After an underwhelming start to the season, Kane now boasts eleven goals in 20 Premier League appearances, bringing his league haul for 2015 to a whopping 27 – eight more than any other striker in the division.
Furthermore, the Hurrikane only appears to be gaining further momentum; if you believe the tabloids, the 22-year-old is now a transfer target for La Liga giants Real Madrid.
To be honest, I think the majority of Tottenham Hotspur fans would probably forgive me for this one, harbouring similar opinions themselves.
Club-record signing Erik Lamela endured a torrid first few seasons at White Hart Lane and I was rather shocked to discover on summer deadline day 2015 that the Argentina international had somehow survived the transfer window when so many Serie A clubs were more than happy to take the £30million ‘flop’ off Spurs’ hands.
In many ways, I felt Lamela’s legendary Rabona goal in the Europa League summed him up – all the talent in the world yet none of the necessary industriousness or application. A show player protruding style over substance, to me it was obvious he wouldn’t survive much longer under Mauricio Pochettino.
But then came a Man of the Match display during a 4-1 win over Manchester City, in which the 23-year-old bagged the final goal of the afternoon after assisting an earlier one. For the first time in his Spurs career, Lamela genuinely looked like a £30million attacking threat – capable both inside and outside and ready to rip any left-back placed in front of him apart.
Don’t get me wrong, Lamela still isn’t exactly the Cristiano-Ronaldo-esque winger billed when he arrived from Roma back in summer 2013. He’s looked like a £30million winger on a handful of occasions, rather than over the course of a whole season.
But it’s the South American’s tenacity I like most, averaging a whopping 2.6 tackles per match in the Premier League this season. It shows Lamela is well aware how hard he must work to eventually fulfil his much-heralded potential. Best of luck to him.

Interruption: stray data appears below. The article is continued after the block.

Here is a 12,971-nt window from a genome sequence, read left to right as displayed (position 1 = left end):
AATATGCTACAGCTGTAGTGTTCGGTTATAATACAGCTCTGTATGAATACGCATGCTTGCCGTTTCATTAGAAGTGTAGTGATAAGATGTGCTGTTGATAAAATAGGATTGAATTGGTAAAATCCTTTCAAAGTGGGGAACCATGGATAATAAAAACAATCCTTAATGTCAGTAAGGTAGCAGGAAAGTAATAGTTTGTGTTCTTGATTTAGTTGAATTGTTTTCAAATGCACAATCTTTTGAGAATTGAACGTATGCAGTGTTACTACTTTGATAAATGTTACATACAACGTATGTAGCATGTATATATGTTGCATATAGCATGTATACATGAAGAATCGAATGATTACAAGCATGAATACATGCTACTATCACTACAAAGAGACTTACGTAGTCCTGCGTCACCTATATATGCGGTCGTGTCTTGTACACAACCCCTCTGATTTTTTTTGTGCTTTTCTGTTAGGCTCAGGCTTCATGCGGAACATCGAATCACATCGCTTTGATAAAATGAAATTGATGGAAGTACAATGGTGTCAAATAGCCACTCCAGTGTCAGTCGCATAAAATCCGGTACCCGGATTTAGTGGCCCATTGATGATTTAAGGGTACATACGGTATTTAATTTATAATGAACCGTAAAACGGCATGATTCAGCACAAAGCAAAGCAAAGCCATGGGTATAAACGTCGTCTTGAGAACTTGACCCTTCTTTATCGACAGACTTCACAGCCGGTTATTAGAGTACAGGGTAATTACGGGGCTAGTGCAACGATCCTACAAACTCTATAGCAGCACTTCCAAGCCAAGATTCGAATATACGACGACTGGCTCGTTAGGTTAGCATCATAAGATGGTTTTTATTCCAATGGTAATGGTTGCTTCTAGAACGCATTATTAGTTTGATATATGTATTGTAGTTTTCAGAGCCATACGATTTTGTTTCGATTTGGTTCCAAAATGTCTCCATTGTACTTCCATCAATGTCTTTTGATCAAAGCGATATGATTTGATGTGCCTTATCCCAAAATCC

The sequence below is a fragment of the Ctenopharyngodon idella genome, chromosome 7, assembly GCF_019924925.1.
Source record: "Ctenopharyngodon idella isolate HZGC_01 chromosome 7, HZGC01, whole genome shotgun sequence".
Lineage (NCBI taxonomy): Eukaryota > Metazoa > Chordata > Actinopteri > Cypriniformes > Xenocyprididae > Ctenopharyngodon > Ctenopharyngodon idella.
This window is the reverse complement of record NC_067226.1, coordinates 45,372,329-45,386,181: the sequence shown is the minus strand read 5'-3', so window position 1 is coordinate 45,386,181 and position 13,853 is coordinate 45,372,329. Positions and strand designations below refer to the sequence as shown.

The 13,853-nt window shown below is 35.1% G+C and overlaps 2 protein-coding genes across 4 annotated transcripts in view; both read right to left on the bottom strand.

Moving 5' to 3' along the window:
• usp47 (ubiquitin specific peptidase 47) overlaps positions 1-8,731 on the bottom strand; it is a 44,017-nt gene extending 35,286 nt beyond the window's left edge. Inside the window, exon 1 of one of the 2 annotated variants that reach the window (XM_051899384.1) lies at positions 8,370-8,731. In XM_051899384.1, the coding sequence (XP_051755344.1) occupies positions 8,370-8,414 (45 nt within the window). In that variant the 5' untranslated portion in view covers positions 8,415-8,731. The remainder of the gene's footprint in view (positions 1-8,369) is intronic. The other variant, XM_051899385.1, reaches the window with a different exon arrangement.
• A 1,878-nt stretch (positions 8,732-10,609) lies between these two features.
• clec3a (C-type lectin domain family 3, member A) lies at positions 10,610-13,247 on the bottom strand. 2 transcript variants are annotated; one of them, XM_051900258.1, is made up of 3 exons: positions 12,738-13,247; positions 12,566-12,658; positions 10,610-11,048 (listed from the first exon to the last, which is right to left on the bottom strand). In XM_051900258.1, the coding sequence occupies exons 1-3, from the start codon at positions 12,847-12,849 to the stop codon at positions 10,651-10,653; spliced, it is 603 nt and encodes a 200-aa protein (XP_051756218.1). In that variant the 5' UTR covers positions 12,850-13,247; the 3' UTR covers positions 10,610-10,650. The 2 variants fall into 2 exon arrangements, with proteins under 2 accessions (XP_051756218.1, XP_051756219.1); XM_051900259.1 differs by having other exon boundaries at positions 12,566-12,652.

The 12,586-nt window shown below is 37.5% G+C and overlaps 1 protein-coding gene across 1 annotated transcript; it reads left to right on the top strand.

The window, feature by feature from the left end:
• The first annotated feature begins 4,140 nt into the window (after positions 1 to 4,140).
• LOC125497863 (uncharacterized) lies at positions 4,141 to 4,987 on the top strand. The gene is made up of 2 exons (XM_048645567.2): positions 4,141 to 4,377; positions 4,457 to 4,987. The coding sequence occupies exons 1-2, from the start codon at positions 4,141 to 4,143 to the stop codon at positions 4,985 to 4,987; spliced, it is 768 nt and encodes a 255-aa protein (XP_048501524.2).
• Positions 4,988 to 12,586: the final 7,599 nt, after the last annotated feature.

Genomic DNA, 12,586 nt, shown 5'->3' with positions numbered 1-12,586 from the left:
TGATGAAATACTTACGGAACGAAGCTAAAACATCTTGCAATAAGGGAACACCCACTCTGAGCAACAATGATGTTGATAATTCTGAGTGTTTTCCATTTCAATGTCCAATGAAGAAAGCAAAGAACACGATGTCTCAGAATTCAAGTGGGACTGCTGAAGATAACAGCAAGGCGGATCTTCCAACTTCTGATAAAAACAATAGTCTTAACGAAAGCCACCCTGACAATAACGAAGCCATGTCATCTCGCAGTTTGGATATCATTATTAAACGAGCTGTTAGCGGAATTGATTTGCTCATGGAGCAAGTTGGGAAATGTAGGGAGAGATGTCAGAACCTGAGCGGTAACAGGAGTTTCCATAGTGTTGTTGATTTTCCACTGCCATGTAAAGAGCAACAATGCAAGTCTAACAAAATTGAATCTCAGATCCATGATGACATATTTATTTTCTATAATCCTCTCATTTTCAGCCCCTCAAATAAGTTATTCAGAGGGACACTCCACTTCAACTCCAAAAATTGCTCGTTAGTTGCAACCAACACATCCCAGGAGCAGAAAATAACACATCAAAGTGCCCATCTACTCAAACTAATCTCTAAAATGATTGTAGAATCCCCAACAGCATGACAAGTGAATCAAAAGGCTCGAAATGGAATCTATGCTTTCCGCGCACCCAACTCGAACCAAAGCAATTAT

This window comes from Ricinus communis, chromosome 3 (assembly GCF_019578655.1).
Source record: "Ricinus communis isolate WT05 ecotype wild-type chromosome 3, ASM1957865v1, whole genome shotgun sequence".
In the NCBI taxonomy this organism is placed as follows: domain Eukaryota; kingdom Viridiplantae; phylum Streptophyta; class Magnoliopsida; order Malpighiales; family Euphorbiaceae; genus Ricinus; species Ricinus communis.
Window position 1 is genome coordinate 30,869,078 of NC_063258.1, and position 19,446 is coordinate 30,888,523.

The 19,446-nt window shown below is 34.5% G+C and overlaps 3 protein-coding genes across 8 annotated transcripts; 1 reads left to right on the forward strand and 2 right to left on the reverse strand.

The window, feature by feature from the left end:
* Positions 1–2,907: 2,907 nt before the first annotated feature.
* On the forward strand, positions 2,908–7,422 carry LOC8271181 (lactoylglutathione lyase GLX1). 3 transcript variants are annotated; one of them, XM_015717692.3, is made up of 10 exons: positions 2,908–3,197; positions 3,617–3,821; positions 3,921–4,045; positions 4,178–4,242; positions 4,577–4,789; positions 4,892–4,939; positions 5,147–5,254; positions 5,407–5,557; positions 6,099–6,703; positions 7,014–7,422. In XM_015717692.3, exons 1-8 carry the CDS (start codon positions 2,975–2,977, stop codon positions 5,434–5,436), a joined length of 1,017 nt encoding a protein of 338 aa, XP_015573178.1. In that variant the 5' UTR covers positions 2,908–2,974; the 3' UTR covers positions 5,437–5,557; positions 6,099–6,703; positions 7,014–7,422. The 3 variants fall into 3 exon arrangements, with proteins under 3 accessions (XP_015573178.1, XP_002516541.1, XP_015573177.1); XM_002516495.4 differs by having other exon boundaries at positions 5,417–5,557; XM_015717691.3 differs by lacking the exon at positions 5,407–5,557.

I have never written from an anti-Pochettino stance but this time last year, I wasn’t exactly pro-Pochettino either.
Indeed, I felt Daniel Levy had simply hired the flavour of the month upon appointing the Argentine in summer 2014; he certainly added a lot to Southampton’s game, but he also inherited a very talented squad bursting with youthful promise that arguably went on to perform better under successor Ronald Koeman.
I also had a rather curious theory about the 43-year-old that became increasingly convincing in it’s comedic value. What if that rather hipster-looking interpreter at Southampton, that Pochettino didn’t bring with him to White Hart Lane, was the real mastermind behind it all? A double-bluff – the front-man insisting he’s not the front-man being the front-man after all?
Extrapolating that even further, what if Pochettino was being held at St. Mary’s against his will? For all we knew, he could’ve been saying “help me, I want to go back to Argentina where there is cocaine and steak, who are all these strange men, why are you filming me?” during every awkward interview on Match of the Day, only for his interpreter to tell the cameras; “Yes, we thought Adam Lallana played very well today and we have no idea how the referee missed that obvious penalty.”
So deep down, I kind of wanted Pochettino to fail just so I could carry on gloating about my theory, and despite impressive results against the Premier League’s top sides – most notably Chelsea on New Year’s Day – the wheels looked a few loose rotations from falling off as Spurs slumped to seventh in mid-February.
But the current campaign has been a real testament to Pochettino’s managerial abilities, particularly Eric Dier and Dele Alli’s success as a midfield partnership, Spurs’ division-best goals conceded record and their current league position of fourth – just six point away from the table’s summit.
Pochettino’s certainly won me over and although Tottenham fans might not want to hear it, I think there’s now a real danger of a top European club trying to prize him away at some point over the next few years.